Those Who Have Sacrificed and Those Who Stand Guard

Easter morning, 0600 Roger and I had dragged our friend and colleague Steve along to shoot the Cherry Blossoms at sunrise. Afterwards we headed over to Arlington National Cemetery. All three of us are retired military with Steve just joining us last year after serving in Iraq, among other garden spots.  In all his time here in VA, Roger had never visited the Tomb of the Unknowns.

Just walking in reminds me of how many have gone before us to pay the cost of keeping us as well as millions of strangers free.

Just off the side of the path, one stone among many caught my eye.  Staff Sergeant William G. Windrich, USMC, earned the Medal of Honor in Korea.  My uncle Jack Bradway was a Marine Pilot who also died there.  Being curious, I went on line and was impressed to learn that Wikipedia has many of the citations and the stories of these brave individuals.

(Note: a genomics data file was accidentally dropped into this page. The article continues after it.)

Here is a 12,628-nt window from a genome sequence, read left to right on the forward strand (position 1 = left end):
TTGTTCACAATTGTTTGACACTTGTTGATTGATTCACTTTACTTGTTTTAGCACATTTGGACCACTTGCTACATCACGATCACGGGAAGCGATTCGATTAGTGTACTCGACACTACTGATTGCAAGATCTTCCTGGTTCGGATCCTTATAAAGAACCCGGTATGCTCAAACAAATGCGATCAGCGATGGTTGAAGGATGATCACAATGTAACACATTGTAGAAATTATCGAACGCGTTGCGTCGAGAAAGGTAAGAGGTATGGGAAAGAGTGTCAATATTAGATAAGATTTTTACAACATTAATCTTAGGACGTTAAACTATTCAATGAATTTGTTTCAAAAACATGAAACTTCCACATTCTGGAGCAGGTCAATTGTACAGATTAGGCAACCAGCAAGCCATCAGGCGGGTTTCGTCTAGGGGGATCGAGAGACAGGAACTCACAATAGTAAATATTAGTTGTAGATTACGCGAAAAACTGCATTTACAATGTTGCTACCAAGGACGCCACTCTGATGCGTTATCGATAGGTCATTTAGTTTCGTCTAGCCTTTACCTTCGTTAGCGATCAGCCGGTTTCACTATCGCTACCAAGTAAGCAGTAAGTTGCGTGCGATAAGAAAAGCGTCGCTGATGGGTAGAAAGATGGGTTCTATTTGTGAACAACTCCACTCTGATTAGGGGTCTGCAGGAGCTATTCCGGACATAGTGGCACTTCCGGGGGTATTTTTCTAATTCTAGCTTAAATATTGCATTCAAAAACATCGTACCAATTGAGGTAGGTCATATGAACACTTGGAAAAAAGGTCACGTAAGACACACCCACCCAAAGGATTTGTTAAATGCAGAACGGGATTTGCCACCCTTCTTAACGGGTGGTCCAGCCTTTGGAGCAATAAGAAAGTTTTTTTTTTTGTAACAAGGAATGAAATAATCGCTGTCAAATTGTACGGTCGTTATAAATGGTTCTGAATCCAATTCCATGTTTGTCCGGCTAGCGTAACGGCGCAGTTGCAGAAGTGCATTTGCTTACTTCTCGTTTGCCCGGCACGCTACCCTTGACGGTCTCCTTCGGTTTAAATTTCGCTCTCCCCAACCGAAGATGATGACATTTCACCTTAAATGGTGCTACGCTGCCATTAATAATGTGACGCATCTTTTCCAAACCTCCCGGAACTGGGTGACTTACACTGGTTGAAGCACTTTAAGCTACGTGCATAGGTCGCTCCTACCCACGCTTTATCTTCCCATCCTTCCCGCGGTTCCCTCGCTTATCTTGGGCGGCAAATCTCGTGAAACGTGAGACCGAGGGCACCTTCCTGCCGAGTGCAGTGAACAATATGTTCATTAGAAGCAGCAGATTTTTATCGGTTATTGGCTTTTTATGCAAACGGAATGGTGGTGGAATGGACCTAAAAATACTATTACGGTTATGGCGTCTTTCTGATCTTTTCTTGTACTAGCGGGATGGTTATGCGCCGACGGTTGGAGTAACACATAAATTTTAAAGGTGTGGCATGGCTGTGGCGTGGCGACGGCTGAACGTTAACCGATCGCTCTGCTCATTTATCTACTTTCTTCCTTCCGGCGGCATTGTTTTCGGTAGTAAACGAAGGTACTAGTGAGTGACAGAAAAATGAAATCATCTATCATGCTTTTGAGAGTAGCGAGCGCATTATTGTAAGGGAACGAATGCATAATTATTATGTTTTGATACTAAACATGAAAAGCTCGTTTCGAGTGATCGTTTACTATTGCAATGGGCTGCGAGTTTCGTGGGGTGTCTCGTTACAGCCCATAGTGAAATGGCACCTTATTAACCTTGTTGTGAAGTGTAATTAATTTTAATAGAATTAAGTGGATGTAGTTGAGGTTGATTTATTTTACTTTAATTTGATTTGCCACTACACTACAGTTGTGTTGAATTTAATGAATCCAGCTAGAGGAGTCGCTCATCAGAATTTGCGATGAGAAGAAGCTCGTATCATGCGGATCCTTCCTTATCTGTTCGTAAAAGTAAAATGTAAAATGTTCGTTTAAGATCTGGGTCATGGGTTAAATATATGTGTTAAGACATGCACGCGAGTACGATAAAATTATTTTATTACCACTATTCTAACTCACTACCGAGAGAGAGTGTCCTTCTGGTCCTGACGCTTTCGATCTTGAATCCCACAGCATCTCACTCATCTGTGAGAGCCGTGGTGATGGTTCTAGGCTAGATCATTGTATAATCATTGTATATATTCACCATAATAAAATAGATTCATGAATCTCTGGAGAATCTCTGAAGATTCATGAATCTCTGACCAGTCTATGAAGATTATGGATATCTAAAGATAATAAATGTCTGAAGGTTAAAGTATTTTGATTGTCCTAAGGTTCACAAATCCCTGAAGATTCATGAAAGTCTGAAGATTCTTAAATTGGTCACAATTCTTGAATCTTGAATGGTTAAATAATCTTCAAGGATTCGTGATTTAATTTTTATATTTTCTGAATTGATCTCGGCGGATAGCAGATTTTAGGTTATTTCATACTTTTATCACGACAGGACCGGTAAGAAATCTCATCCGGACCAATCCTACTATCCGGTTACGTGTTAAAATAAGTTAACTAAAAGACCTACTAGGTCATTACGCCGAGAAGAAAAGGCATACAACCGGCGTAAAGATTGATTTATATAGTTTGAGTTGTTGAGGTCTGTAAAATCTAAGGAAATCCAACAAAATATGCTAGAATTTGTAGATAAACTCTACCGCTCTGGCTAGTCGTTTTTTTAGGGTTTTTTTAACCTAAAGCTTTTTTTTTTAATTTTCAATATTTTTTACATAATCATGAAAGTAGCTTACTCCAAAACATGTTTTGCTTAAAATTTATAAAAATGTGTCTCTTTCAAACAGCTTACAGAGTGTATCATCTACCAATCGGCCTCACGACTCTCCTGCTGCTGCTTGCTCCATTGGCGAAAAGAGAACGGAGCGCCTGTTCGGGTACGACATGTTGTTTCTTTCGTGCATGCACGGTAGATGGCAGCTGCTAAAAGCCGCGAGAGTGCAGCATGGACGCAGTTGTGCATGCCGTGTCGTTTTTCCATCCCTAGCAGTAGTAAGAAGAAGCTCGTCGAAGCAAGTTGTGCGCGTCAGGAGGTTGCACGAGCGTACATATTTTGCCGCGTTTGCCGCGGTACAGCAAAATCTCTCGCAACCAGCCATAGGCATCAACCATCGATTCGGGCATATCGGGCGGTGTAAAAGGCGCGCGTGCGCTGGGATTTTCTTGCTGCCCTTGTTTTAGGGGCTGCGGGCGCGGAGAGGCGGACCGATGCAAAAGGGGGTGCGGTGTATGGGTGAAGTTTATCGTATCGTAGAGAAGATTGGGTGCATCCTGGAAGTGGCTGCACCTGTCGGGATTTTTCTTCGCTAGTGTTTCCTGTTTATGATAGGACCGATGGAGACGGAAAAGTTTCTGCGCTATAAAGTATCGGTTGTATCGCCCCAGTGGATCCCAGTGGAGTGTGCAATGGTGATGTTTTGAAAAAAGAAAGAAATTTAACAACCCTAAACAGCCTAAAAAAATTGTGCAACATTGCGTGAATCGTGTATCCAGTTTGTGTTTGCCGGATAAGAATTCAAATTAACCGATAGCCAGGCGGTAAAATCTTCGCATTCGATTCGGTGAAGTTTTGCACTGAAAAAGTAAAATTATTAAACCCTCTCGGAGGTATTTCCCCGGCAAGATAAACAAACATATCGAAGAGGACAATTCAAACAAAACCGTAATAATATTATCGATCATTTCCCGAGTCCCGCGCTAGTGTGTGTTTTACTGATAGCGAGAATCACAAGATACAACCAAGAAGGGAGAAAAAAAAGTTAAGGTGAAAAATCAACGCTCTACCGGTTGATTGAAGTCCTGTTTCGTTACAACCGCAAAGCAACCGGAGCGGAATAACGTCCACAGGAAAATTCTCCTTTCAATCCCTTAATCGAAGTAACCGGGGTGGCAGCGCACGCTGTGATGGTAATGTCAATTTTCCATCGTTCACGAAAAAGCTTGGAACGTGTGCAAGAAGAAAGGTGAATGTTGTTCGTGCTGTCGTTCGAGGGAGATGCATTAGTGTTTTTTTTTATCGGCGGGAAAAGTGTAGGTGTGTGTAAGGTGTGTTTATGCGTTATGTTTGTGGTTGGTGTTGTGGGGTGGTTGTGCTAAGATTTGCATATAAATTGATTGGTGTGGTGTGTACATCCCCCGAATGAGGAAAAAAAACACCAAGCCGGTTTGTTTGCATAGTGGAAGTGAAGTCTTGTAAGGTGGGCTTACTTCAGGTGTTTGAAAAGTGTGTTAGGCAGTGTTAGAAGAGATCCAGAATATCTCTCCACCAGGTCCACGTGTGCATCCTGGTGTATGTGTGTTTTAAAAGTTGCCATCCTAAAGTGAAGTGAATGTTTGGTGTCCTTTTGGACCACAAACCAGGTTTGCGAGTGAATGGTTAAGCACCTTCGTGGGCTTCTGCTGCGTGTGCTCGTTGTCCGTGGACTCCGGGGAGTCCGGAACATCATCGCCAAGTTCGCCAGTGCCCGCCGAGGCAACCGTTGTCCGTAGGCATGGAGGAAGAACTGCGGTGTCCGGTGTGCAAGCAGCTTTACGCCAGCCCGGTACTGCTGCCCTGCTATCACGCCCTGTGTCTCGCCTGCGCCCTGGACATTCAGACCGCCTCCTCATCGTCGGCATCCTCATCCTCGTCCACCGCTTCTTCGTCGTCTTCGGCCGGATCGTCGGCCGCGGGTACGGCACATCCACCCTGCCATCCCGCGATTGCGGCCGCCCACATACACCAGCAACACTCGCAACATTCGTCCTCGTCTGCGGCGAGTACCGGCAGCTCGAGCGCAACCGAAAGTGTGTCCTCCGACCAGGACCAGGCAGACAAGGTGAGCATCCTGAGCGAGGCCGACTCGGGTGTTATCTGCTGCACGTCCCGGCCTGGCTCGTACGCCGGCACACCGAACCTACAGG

Some memorials are elaborate remembrances of those long gone.

Others are lovingly tended reminders from the generation now passing.

Watching the carefully selected Tomb Guard from the 3rd U.S. Infantry Regiment (The Old Guard) maintain their vigil is a lasting and visible tribute to all who have not returned, not just those whose names are unknown.

The ritual of the changing of the guard is both solemn and majestic to witness.  Even the teenagers there on  spring break were impressed.

For all our readers, when you come to D.C. plan to visit this visible accounting of those who have served, those who are serving and all those who will follow.